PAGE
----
Published on February 17th, 2020 | by Zachary Shahan0
Fossil Automakers Abandon US Monthly Sales Reporting
February 17th, 2020 by Zachary Shahan
I’ve been creating monthly auto sales reports for a long time. Last year, I faced a bit of a conundrum. All US automakers (Ford, GM, and Fiat Chrysler Automobiles) decided they didn’t want to report monthly sales any longer and were going to switch to quarterly sales reports only. Fine. Okay. That sucked, but I worked around it. Now, 2020 has rolled around and a bunch more automakers have decided to ditch monthly sales reporting. Nissan (& Infiniti), Jaguar Land Rover, and Volkswagen (including Audi and Porsche) announced the change with press releases. Others didn’t seem to announce it but just stopped publishing the monthly numbers (Mercedes, BMW, and Toyota).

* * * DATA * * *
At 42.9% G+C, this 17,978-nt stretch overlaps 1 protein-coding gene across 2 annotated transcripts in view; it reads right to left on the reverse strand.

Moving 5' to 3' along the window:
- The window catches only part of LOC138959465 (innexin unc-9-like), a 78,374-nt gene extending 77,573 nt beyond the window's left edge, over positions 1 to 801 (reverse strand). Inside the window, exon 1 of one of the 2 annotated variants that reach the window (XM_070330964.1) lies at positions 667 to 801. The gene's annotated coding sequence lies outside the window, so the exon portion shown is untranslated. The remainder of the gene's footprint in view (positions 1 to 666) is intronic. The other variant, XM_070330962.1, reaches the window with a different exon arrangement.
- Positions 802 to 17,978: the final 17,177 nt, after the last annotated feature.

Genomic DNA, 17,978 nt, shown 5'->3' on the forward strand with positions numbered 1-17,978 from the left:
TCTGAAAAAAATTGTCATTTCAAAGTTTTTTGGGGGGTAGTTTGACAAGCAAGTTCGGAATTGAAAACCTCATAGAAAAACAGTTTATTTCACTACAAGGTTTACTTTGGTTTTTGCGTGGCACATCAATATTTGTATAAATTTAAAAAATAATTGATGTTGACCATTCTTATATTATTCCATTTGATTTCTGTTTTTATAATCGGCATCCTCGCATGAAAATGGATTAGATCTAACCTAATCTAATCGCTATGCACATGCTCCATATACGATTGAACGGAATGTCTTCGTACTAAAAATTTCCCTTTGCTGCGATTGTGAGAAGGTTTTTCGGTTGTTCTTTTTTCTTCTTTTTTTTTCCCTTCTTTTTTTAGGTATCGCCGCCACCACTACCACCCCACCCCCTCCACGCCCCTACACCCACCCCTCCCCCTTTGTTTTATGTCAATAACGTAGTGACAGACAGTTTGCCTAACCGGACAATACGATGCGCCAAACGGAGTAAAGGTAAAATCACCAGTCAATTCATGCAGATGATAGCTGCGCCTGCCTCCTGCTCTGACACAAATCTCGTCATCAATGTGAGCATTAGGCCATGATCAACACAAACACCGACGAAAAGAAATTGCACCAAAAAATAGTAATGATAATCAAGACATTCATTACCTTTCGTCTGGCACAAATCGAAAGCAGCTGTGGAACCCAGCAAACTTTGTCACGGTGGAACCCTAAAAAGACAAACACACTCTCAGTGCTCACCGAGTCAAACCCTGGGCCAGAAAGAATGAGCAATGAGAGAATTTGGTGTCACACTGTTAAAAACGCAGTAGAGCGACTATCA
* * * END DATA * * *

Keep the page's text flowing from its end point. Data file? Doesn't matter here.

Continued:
Perhaps they got tired of sites like CleanTechnica reporting the numbers and showing millions of people (on CleanTechnica alone) that their sales were not looking hot. (See: “Non-Tesla US Auto Sales Down 177,839 In 2019.”) Perhaps they’re concerned about what’s to come. Perhaps they just saw the US automakers do this and thought they’d like to follow suit to avoid month-to-month noise in favor of more relevant quarterly numbers and discussions.
No matter the reason, my monthly sales spreadsheets are now barren and sad. I’ve got numbers from Honda (including Acura), Hyundai (including Genesis), Kia, Subaru, and Volvo — mostly companies that have been doing better than their competitors. Coincidence? I doubt it. Useful? Not so much.
Clearly, I’ll have to switch to quarterly auto sales reports now. Since we’re here, though, here are some top-line January 2020 vs. January 2019 stats takeaways from those 7 auto brands still sharing monthly data:
- Acura: Down by more than 500, or 5%.
- Genesis: Up by a couple hundred, or 14%.
- Honda: Down by nearly 4,000, or 4%.
- Hyundai: Up by 2,000, or 5%.
- Kia: Up nearly 3,000, or 8%.
- Subaru: Up by a couple hundred, or 0.5%.
- Volvo: Up by a few hundred, or 5%.
Here’s how the US auto industry was standing — brand by brand — at the end of 2019 compared to 2018:
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